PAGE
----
NORD gratefully acknowledges Rodger J. Elble, MD, PhD, Professor of Neurology, Director, Parkinson Disease and Movement Disorders Center, Southern Illinois University School of Medicine, for assistance in the preparation of this report.
Affected individuals often become depressed, uncaring (apathetic), inactive, and unable to act or make decisions (abulic). They become withdrawn, and exhibit poor judgement, reduced planning and organizational skills, and less spontaneous communication. In addition, affected individuals may have difficulty with speech (dysarthria), swallowing (dysphagia), and urinary bladder control (incontinence). Some patients exhibit abnormalities that are similar to those seen in Parkinson disease, such as slowness, poor balance and short, shuffling steps (Parkinsonism). Tremor is usually not a feature.
Many individuals with Binswanger disease have a history of strokes or transient ischemic attacks. Consequently, the symptoms and signs of this disease develop in a stuttering or stepwise fashion; in contrast to the insidious, gradually progressive course of neurodegenerative diseases (see Related Disorders).
Binswanger disease is caused by arteriosclerosis, thromboembolism and other diseases that obstruct blood vessels that supply the deep structures of the brain. Hypertension, smoking, hypercholesterolemia, heart disease and diabetes mellitus are risk factors for Binswanger disease. Rare hereditary diseases such as CADASIL (cerebral autosomal dominant arteriopathy with subcortical infarcts and leukoencephalopathy) also cause Binswanger disease. Thus, Binswanger disease is actually a clinical syndrome of vascular dementia with multiple causes, not a specific disease. The reduced blood flow in brain tissue appears to produce secondary inflammation that may be a target for treatment.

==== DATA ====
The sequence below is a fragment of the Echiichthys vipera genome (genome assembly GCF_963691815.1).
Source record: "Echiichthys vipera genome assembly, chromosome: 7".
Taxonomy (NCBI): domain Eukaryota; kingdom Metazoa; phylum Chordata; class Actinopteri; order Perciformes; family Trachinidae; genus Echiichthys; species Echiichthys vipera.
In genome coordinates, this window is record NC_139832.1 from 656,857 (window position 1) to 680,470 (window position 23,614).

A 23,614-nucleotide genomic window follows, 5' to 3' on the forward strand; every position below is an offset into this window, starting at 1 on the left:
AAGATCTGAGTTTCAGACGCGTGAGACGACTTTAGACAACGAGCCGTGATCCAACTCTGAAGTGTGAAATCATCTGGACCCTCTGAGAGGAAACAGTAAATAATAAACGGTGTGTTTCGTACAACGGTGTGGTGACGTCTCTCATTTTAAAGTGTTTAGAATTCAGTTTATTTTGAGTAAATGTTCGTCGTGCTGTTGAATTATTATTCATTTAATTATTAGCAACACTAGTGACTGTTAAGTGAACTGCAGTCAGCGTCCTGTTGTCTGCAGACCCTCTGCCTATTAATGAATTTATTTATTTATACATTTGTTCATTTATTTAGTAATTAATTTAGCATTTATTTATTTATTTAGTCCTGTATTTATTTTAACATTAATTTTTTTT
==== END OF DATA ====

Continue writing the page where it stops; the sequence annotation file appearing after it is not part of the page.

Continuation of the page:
Binswanger disease affects males and females in equal numbers and usually occurs in individuals age 50 years or older.
The diagnosis of Binswanger disease is usually based on a thorough clinical evaluation, including a detailed patient history, physical examination, and magnetic resonance imaging (MRI) or computerized tomography (CT) scanning of the brain. MRI and CT reveal nerve fiber (white matter) degeneration and multiple small strokes in the deep structures of the brain.
The ischemic brain damage in Binswanger disease is not reversible, so treatment is focused on reducing risk factors for stroke, thereby retarding progression of the disease. Treatment usually involves the use of anti-hypertensive drugs to control blood pressure, antiplatelet drugs (e.g., aspirin) or warfarin to reduce thromboembolism, statins to reduce atherosclerosis, smoking cessation and diabetic control. Antidepressant drugs are helpful in the management of depression associated with Binswanger disease. Other treatment is symptomatic and supportive.
Information on current clinical trials is posted on the Internet at www.clinicaltrials.gov . All studies receiving U.S. Government funding, and some supported by private industry, are posted on this government web site.